From 1968 Scruby catalog (thanks to Historifigs)

Saturday, 3 November 2012

Hooptedoodle #70 – Don, the Probability Well


Today’s pointless yarn is about a fellow I was at school with, somewhere around the middle of the last century.

Don was always an engaging, likeable chap – great sense of humour, and he was a good footballer as a kid – but he had a remarkable ability to get into scrapes. He was constantly getting hurt, or into trouble for something which, strictly, wasn’t his fault. Unlucky - you know?

When we left school we pretty much lost touch, and since we live hundreds of miles apart I’ve only met him a few times since, but I still hear tales of his misadventures. Don seems to have a knack of being around when things go wrong. There is a long record of 200 year old pictures falling off walls as he walked past, lifts getting stuck when he was in them, one case of a very old and valuable parrot which died of a heart attack when Don spoke to it - things like that.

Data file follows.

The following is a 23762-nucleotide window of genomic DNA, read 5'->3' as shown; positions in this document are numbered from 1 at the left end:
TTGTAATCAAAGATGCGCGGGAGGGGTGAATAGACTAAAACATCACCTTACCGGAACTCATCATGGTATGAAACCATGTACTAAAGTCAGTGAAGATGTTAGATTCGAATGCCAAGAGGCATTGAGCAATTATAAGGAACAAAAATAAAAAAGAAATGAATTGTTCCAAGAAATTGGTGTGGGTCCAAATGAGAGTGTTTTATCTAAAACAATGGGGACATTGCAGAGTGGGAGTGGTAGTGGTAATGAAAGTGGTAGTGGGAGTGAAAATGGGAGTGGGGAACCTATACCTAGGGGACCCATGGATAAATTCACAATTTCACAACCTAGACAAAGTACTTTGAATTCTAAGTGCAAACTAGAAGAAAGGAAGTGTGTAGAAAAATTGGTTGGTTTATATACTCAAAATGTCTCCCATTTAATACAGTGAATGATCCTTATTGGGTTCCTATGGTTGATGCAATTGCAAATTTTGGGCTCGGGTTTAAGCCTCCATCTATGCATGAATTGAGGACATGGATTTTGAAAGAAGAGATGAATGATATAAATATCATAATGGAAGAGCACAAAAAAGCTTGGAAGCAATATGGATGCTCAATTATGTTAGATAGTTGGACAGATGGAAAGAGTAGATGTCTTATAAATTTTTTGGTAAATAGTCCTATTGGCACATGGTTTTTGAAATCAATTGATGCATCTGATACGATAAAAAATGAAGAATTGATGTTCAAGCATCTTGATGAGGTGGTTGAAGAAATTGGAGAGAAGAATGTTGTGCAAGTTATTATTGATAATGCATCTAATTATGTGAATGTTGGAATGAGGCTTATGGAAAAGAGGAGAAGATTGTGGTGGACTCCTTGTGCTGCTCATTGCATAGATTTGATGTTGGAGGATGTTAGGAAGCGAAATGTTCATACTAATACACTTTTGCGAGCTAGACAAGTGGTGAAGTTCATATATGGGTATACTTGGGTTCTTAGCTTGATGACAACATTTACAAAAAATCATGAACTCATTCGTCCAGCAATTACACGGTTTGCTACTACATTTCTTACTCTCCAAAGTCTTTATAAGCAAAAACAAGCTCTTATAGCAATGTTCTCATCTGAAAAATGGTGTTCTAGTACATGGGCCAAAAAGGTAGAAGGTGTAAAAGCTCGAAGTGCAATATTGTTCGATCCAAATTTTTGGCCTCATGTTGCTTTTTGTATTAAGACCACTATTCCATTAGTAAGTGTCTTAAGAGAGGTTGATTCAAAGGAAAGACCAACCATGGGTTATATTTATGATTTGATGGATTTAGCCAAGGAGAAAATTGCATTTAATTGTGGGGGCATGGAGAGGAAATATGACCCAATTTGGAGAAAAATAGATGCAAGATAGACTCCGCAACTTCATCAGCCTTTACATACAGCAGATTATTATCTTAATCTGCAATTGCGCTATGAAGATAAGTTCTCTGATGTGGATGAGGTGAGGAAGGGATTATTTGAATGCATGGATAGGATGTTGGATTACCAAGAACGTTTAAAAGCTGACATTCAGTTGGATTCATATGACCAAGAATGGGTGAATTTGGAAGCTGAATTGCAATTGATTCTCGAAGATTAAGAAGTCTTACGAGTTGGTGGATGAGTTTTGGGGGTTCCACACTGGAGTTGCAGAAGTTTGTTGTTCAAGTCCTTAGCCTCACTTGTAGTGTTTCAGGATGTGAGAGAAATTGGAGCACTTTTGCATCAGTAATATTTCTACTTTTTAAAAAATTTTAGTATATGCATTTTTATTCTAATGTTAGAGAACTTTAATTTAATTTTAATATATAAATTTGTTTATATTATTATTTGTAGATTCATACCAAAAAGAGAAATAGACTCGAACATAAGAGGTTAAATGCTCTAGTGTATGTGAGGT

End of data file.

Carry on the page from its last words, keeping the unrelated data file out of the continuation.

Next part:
I arranged to meet him for a beer about 5 years ago when I was visiting his part of the world, and was privileged to see a small sample of his powers in action. A full pint of Guinness slid horizontally across a perfectly steady table – no-one touched it – and dropped into someone’s lap. I swear this is true – there were four of us at the table, and we all saw it quite clearly. Later during the same evening (and this was before the general smoking ban came into effect in England), Don took exception to a note which was attached to the ash tray on our table, which said:

Please be considerate of diners in our restaurant. If anyone